“It’s a unique situation with my dad and I both being in investigations,” Nagy told the BGA. “Several years ago my dad had taken some children from a family, and that father made a threat to my dad, that ‘you've taken my children away, I might just take yours away.”
After Silas’ death, the union proposed an array of protective initiatives, some of which dated back to the killing of Knight. On that list were requests for self defense classes; protective gear like bullet- or stab-proof vests; metal detectors in DCFS offices as well as an annual review of field safety procedures, among other measures.
The legislature considered numerous initiatives including: Self defense training; pairing investigators with plain-clothed, retired police officers; and increasing the safety training for employees.
The General Assembly sent only one measure related to employee safety to the governor, a bill that would allow workers to carry pepper spray.
“That's the only thing we did. We have not gone nearly far enough,” said Sen. Julie Morrison, who recently chaired a legislative task force on DCFS employee safety.
“Anybody who takes on the job as Director of the Department of Children and Family Services is in an impossible situation,” said state Rep. Steven Reick, R-Woodstock.
“I don't think anybody could walk into that situation and do the kind of job that's needed” given the cratered morale within the department, Reick said.
“I do, however, strongly resent the idea that the default answer to every question that comes up either to the Governor or to Marc Smith is … that Bruce Rauner gutted the agency,” Reick added. “J.B. Pritzker has had three and a half years of promising that he's going to do something and at this point, nothing has been done.”
Without tangible improvements, Morrison said, agency workers “don't have the resources that they need to stay safe … I could never recommend a family member or friend to go into this job. I could never do it. I think it's too dangerous.”
Since 2015, some 500 child protection staff have left the department, DCFS said in one court filing from late March. The COVID-19 pandemic created “a nationwide hiring crisis that has impacted the child welfare sector acutely.”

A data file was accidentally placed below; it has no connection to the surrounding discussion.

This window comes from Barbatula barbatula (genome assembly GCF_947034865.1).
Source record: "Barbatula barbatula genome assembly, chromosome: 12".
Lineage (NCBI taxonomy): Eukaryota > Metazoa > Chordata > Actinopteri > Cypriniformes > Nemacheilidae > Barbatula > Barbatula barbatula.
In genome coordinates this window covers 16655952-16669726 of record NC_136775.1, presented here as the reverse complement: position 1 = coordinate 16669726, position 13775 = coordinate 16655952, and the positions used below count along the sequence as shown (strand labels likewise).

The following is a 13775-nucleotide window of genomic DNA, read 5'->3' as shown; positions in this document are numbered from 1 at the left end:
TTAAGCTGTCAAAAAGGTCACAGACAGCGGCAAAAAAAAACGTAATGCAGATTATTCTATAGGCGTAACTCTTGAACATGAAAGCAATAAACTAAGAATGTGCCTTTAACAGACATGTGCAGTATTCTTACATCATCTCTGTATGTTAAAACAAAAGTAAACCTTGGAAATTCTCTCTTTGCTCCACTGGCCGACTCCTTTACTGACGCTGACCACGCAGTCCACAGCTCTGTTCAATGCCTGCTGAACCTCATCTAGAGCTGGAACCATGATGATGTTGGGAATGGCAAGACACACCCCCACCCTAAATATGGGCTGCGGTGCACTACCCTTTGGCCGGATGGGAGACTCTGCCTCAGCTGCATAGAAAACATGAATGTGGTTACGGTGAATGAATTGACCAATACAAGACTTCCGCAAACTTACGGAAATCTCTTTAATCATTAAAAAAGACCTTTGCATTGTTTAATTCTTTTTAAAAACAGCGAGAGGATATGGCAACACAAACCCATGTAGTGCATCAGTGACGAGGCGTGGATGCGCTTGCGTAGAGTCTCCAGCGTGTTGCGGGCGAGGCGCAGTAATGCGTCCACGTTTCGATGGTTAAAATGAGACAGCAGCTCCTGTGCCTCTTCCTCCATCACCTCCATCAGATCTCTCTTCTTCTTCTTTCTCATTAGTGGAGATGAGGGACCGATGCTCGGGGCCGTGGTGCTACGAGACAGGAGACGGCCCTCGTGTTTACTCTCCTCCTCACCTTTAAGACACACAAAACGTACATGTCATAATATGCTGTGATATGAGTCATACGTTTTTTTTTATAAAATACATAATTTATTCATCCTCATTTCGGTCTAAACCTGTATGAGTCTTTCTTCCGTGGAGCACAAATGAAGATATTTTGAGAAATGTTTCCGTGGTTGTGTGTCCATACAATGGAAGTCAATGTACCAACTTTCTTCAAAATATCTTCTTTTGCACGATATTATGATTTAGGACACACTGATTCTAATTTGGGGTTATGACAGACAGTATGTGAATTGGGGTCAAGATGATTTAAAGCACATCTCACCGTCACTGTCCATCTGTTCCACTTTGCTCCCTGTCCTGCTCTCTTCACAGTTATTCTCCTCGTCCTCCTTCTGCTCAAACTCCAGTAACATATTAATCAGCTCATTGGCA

In that court filing DCFS acknowledged it wasn’t hiring new workers fast enough to keep up with investigations and rising numbers of children in state care.
Statewide, the agency’s job vacancy rate soared to over 21% this March from less than 9% in March of last year, court records show. In 2021, the agency employed nearly 3,000.
Of those who remain, nearly 35% are managing caseloads that exceed limits set by a 1991 federal consent decree, according to April figures from the union that represents agency employees.
“We have hired aggressively across the state,” Smith said. “Not only within DCFS but within our private partners, we have raised salaries, and it is working. We see consistently that we have high numbers of people who want to join our business. … This is good work, this is soul-fulfilling work, and this is work that people are motivated to do.”
Smith said DCFS is taking steps to protect workers by forging partnerships with local law enforcement agencies to pair officers with agency investigators on high-risk visits.
Investigators and caseworkers also have access to emergency safety features installed on their state-issued phones, the department said in a recent court filing.
DCFS also raised its recruitment staff from two to seven people, and cut the time to onboard new recruits from six months to two. It added recruitment efforts at the Chicago Auto Show and the Illinois State Fair, and brought on retired workers under 75-day contracts.
And the department has been conducting “blitzes” at field offices, in which volunteer staff from other sites sweep in to complete investigations and paperwork, according to court records filed by DCFS.
A new office close to home
One of Smith’s first acts upon taking the helm of DCFS three years ago was to work from a new executive office in an agency field facility in a Joliet shopping mall near his suburban home.
Among some agency workers Smith picked up a reputation for avoiding the public spotlight of the Chicago and Springfield offices.
Smith said the move was part of his career-long mission to be “as close to the ground of the work as possible.”
“Me having an office in Joliet keeps me connected to investigators, child welfare specialists, to moms to dads and to children every day, because I'm present with them,” Smith told the BGA.
“It helps to think about why it's so important for us to be thoughtful and take our time to make the changes that need to be made, not be swayed by critics who are not thoughtful about this work.”